Tubbs: Yeah, I think that the moral hazard is incentivizing people to go to work when there's a chance they could contract a deadly illness and die or infect their family. Like, that to me seems to be so clear the moral hazard in this moment. The second argument I would make is that we see that $600 a week, $2,400 a month seems to be more able to meet basic needs and to meet basic human needs than the current minimum wage, so maybe that should be where the floor is.
And maybe if the floor was higher, then maybe so many people wouldn't see this unemployment, $2,400 a month as a reason not to return to work. If things have to be open, if it's essential for things to be open, nothing's more essential than life. So where are the incentives we're putting in place to making it worth the risk that people are really taking when they work?
And it has to be more than $7.25 an hour, or even $15 an hour, I think to get to that $2,400-a-month floor. So I think for me it's just a great example like, "Oh, maybe this is where the floor needs to be." And then, number three, the idea that dignity has to be attached to work has just been proven to be false because we force people to work without the dignity of wages that pay more than being unemployed. (LAUGH) Like, that dignity's attached to humanity and personhood first. And once we do that, then we're able to make sure when folks get to work they're also treated with dignity.
Lee: Is there anything you think from your program that you all have learned that might help inform folks now? One thing that I heard that kinda stuck with me for some reason is that folks who got this money, they didn't quit working altogether, but they were able to, you know, quit their second and third jobs.
Tubbs: Thank you for calling that out. That was also a big sorta ah-ha moment for me, was just understanding that this money was allowing people to be parents, was allowing people to be present. And we saw people who were able to use the money to interview for better, more stable jobs with better union protection.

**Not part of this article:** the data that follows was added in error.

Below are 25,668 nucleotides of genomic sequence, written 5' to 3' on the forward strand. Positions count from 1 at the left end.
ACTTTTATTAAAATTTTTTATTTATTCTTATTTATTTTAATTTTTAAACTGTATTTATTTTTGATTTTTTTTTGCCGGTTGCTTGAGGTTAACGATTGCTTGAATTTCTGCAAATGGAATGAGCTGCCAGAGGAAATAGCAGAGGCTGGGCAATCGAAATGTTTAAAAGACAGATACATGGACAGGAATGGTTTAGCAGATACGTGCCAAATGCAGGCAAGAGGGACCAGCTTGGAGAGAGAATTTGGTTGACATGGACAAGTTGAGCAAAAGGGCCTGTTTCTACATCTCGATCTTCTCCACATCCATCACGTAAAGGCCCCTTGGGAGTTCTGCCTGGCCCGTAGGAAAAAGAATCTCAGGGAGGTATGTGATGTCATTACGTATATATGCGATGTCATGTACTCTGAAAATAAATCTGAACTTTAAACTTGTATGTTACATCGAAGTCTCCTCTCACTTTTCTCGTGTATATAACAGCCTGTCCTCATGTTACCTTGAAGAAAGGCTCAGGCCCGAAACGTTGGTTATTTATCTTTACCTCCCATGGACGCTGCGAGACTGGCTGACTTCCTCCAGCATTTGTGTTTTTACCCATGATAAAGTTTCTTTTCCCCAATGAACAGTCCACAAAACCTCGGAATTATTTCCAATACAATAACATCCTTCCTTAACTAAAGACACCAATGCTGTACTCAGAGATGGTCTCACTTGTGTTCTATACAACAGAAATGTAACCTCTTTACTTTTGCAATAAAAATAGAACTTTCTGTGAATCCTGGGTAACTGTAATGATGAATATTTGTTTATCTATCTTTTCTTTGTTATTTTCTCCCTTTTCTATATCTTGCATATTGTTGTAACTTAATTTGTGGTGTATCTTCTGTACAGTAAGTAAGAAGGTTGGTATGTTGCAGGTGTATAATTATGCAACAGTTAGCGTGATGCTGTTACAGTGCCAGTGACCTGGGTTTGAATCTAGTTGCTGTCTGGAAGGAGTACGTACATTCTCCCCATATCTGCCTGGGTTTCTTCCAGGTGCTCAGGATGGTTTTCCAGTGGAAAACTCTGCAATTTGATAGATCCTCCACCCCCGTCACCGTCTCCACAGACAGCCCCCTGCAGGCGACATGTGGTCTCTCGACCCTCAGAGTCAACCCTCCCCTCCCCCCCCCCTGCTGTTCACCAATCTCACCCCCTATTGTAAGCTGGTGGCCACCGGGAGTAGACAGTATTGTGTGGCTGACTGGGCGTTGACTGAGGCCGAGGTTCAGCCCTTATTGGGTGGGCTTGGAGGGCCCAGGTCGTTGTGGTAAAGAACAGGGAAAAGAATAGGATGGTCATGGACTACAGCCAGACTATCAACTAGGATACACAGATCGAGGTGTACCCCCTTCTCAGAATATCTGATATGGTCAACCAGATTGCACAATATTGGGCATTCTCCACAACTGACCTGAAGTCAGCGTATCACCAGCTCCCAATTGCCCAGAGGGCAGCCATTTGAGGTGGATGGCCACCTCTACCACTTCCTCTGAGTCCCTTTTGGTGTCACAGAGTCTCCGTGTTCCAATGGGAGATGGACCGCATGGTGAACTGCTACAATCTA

We were able to see people who were able to stop driving Uber and Lyft and actually spend time with their kids. All from something as small as $500 a month, which is an important sum of money for a whole lotta people, when one in two people can't afford a $1,000 emergency. But in the grand scheme of things, it's not that huge of a societal expense for us to do for all the benefits we'll be able to see.
Lee: You know, I do want to ask you this. With that $600 a week, that is a lot more money than many folks were making. So how does it change their behavior?
Tubbs: Yeah. Hope it alters people to demand more. I hope it alters a movement of folks throughout this country who would demand higher wages, and better protections, and more agency. I hope it spurs a change in terms of how we should have universal family leave in this country. We should have paid time off when they're sick.
Like, I think, I hope that this reckoning we're having and this discomfort, 'cause on paper it does look ridiculous that so many more people make more unemployed than employed, I hope that question causes us to seek the right answers, which isn't to bring the floor down. Particularly in a time of pandemics, you always want to raise the floor and give people more of a foundation.
Lee: (MUSIC) Mayor Tubbs, thank you so much. We really do appreciate this. I know you're busy running that city, so thank you for taking time for us.
Tubbs: No, thank you, brother. Thank you for talking to my people and lifting up their stories.
Lee: That was Mayor Michael Tubbs, who's been mayor of Stockton, California since 2017. And a heads-up. We're spending all next week focusing on one of the most important issues of 2020, school. Millions of Americans are facing the reality that school isn't going to look anything like it did before coronavirus hit.
The San Diego Unified School District was one of the first to announce that learning will be fully online this fall. So next week, we're talking to families, teachers, and experts to find out whether this district and others like it are prepared for a future without in-person education. Episodes drop Monday, Wednesday, and Thursday. Be sure to check it out.
Into America is produced by Isabel Angel, Allison Bailey, Aaron Dalton, Max Jacobs, Barbara Raab, Claire Tighe, Aisha Turner, and Preeti Varathan. Original music by Hannis Brown. Our executive producer is Ellen Frankman. Steve Lickteig is executive producer of audio. I'm Trymaine Lee. We'll be back on Monday.